From top: The Irish Citizen Army, Easter 1916; Dan Boyle
For the year that’s about to be in it.
While there can be no doubting the courage of those involved in 1916, there has to be ongoing analysis of their conflicting motivations. And even the individual sanity of some.
Dan Boyle writes:
One of the more infuriating parts of inhabiting that exceptionally frustrating period of life between middle age and final acceptance of being old, is the realisation as to how relative time actually is. The less time that is available the more it seems to go by that bit more quickly.
Being someone who wants to eke the best out of every moment, this occasionally gets me down. With the year ahead it’s a downside I’m more prepared to accept, even to embrace.
I’m not looking forward to 2016. The idea of a twelve month orgy of flag waving, the restoration of myths as being our true national characteristics, and the Wolfe Tones providing the soundtrack of authentic Irishness, is something I think I’ll be spending a lot of time avoiding.
Of course we need to acknowledge the events that led to the formation of the State. It is right as well that they are commemorated. What I’m not sure about, and feel less comfortable about, is that we should celebrate all these events. Each event in every single aspect.
The complexity of being Irish then was no less intricate than it is today. There was nothing inevitable, no linear progression, about the events of 1916. As a military operation it was extremely amateurish in its conception and its execution. The collateral damage of civilian deaths, especially women and children, has always been brushed over, lest it tarnish the national myth.
And while there can be no doubting the courage of those involved, there has to be ongoing analysis of their conflicting motivations and even the individual sanity of some.
I would much prefer to remember [Padraig] Pearse as the author of ‘The Murder Machine‘, rather than the blood lust-obsessed provocateur wildly exaggerating the death of an eighty three year old man as victimhood.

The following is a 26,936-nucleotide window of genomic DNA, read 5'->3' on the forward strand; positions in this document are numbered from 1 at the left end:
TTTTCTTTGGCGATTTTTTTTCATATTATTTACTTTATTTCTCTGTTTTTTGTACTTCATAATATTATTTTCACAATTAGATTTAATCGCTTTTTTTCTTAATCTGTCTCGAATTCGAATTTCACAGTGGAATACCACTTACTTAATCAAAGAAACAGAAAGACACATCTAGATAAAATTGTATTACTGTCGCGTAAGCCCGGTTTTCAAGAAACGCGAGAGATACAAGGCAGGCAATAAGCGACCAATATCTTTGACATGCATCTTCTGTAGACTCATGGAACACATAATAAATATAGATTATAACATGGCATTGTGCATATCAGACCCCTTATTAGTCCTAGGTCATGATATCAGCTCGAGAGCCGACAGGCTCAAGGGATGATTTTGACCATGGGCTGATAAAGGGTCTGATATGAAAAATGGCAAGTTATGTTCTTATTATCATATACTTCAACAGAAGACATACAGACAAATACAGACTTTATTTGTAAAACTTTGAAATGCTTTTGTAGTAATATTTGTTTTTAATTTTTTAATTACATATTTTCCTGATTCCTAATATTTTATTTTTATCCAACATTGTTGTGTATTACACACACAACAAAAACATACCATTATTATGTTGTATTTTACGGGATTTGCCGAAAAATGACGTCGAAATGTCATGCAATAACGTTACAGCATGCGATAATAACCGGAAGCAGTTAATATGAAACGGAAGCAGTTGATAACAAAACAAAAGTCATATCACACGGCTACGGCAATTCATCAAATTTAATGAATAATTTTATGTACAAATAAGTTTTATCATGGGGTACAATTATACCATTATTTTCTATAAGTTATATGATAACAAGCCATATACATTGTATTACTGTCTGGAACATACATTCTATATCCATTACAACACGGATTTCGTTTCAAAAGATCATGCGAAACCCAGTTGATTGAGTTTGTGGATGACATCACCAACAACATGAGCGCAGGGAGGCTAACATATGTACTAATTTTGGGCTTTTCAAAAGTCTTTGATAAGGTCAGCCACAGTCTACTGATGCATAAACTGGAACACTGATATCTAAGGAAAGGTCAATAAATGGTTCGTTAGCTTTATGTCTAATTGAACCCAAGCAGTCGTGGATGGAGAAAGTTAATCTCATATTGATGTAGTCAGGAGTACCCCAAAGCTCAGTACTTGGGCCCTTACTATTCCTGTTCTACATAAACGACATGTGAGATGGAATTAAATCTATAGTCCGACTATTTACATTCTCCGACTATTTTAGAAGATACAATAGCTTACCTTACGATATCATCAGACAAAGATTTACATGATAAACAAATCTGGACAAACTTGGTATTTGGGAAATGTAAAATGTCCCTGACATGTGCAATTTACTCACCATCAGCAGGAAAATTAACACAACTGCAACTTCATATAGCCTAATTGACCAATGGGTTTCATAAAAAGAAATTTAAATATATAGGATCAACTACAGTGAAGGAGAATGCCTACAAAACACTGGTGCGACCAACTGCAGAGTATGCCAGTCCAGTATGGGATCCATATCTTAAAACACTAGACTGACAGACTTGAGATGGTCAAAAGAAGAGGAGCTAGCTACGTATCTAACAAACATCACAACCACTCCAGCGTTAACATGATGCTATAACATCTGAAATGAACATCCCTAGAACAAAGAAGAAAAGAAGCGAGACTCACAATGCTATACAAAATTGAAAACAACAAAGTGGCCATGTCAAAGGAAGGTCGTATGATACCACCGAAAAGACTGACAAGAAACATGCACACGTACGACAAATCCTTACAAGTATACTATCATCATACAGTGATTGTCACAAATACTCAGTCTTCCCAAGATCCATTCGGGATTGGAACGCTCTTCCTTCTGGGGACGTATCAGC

Notwithstanding that deceit, the role of [Jeremiah] O’Donovan Rossa himself discredited even within the Fenians as being a hothead, is another part of the national whitewashing exercise.
The position of James Connolly is more problematic than others involved in the 1916 Rising. Like them there was no reason not to believe he thought it to be the best mechanism to achieve change. Unlike the others, he had already provided an analysis on disadvantage and inequality in the country, an analysis our subsequent political system has chosen to address only through creating different forms of disadvantage and inequality.
The Rising achieved political success only through the appalling disproportionate response of the British, especially in executing Connolly while he was in a wheelchair.
The 1919-21 period is far more worthy of marking. The Rising may have informed what followed later, but was little different in its effect on the British State than the misadventures of 1867, 1848, 1803 or 1798.
What most worries me are those who cloak themselves in a pseudo legitimacy, gained by striking out wildly, violently, viscously, while referencing 1916.
I once worked with a woman whose family had moved to West Cork, having found life in Belfast in the 1970s to be impossible. All except a brother who had been arrested, and then took part in the ‘on the blanket’ protests that preceded the hunger strikes of the early 1980s. I never doubted his or his colleagues’ personal courage. Where I argued with his sister, despite us becoming good friends, was my belief that governments born of violence remain open to violence against them by those opposed to their existence.
In this, even from an opposing perspective, I find myself in agreement with Our Gerry and with other members of his cult. At least in terms of the effect if not the cause.
Of course this could be the other effect of dwelling in the other grey area of being between middle aged and being old. That of becoming curmudgeonly. I exist therefore I moan.
Dan Boyle is a former Green Party TD. Follow him on Twitter: @sendboyle